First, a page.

Besides which, in the words of Solomon, "there is no new thing under the sun", it's not like we are revealing the universe to the world, or presenting Hubble images, just presenting our particular take on an object. That being the case, there is now an endless resource of alternatives to consider, which will soon make it quite clear to anybody that is really bothered, just what the truth is.

With the image above for example, having imaged N2244 for many hours, it was plainly obvious that there isn't any Oiii results in there. But any one who doesn't know or see that, well they can check it out for themselves, if they honestly have nothing better to do.

I'm not certain people have always been that way. Facebook and the internet have made armchair experts of everyone it seems. Send 'em this? ;)

its-ok.jpg

 

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When I mentioned 'hard earned data' I was referring to the extra channels of data that would be required to produce a colour image using the usual processing techniques rather than this technique.  Simplistically speaking I would guess that you only need to spend 1/3 (or 1/2) of the time capturing data, therefore I do think that less effort has been spend capturing the data.  That was not meant to belittle the efforts you have obviously gone to to capture the 10 hours of stunning data.  The detail is truly fantastic.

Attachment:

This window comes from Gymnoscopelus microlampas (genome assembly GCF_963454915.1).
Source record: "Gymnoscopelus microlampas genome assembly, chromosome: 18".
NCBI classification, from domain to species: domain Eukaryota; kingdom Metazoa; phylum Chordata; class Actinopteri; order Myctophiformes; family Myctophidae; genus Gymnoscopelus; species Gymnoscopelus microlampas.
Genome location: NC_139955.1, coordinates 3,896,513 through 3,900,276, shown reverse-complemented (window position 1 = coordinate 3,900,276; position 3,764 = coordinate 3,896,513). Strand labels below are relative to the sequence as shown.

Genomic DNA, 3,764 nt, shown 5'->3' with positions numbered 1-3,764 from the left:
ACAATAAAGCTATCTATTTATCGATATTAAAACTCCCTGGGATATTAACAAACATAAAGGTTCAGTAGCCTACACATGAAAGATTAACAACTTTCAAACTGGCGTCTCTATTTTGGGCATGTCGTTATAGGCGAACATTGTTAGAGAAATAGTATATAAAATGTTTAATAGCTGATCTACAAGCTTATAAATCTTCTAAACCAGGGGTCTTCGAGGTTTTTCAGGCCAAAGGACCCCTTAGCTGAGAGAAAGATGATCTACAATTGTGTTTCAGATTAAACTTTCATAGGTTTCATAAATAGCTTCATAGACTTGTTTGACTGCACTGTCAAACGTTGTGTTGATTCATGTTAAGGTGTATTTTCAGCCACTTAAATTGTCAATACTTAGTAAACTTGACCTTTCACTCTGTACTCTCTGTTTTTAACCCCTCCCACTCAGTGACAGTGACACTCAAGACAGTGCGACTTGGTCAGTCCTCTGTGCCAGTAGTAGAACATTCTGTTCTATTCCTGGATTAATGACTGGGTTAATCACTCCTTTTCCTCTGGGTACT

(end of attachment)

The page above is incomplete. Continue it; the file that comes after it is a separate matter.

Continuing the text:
I really enjoy seeing Ha data presented as a monochrome image and for me the jury is still out as to whether 'painting' the monochrome image, no matter how skilfully done,  actually makes it more enjoyable to me.  Great thread by the way, the discussion on colour in traditional images is thought provoking.  Keep up the good work!

Chris

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13 hours ago, gnomus said:

May I suggest that this new technique be christened 'HaHaHa'? 

Very droll. I like it :icon_biggrin:

I also like the image and can appreciate it as a piece of art. I can still see the structural detail in the nebula so there is a clearly scientific merit to the image too. What I can't do is infer molecular composition since the colours were not generated from specific filters but were instead 'painted on'.